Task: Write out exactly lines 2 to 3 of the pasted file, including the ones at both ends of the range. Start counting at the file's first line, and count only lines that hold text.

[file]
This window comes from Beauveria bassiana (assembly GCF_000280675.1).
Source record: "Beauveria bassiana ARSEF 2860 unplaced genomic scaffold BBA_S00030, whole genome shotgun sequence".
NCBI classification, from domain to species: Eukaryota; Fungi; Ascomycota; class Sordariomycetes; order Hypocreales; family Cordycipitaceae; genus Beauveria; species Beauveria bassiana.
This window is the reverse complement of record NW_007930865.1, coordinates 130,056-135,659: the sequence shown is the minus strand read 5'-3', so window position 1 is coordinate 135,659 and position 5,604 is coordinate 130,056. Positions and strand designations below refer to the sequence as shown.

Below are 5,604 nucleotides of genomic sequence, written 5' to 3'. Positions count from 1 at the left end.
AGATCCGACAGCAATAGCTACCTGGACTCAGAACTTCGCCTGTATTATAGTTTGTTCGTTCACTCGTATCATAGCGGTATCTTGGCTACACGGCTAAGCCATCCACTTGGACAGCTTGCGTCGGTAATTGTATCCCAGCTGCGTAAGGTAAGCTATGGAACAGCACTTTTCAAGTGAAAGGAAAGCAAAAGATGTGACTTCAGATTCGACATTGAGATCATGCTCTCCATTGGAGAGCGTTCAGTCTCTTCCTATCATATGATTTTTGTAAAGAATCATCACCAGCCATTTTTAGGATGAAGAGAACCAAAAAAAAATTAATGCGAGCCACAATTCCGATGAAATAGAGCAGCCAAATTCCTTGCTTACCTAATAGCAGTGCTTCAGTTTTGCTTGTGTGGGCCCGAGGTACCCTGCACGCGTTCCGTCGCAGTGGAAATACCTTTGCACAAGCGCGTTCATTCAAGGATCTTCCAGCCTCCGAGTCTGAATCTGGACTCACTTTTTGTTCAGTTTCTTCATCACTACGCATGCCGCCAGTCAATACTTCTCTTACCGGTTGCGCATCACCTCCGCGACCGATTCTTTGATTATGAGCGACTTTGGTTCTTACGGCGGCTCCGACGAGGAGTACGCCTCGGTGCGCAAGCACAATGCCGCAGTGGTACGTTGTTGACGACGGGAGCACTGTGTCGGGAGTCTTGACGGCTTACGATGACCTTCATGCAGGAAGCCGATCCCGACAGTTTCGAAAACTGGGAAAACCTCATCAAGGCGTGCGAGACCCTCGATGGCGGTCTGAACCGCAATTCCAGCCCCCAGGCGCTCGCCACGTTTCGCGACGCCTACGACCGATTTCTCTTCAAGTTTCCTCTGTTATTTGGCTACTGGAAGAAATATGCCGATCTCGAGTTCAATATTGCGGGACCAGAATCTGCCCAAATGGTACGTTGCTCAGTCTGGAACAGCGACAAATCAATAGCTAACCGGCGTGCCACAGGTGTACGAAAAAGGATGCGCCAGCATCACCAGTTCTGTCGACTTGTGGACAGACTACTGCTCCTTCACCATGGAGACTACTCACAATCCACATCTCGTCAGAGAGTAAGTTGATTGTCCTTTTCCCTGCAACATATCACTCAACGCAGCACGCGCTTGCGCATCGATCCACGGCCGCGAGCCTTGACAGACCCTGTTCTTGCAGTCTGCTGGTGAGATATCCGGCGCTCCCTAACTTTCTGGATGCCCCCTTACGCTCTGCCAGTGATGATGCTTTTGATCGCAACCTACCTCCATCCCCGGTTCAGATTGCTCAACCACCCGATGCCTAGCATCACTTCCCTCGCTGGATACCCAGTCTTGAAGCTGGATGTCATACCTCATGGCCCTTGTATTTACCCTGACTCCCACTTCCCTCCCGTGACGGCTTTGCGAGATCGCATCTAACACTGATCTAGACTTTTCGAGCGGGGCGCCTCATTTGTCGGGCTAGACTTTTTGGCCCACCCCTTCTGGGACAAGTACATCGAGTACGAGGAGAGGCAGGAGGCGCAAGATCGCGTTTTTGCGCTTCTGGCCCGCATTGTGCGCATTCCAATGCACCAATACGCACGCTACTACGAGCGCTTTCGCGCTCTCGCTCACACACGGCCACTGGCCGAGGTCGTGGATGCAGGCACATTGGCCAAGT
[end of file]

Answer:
Source record: "Beauveria bassiana ARSEF 2860 unplaced genomic scaffold BBA_S00030, whole genome shotgun sequence".
NCBI classification, from domain to species: Eukaryota; Fungi; Ascomycota; class Sordariomycetes; order Hypocreales; family Cordycipitaceae; genus Beauveria; species Beauveria bassiana.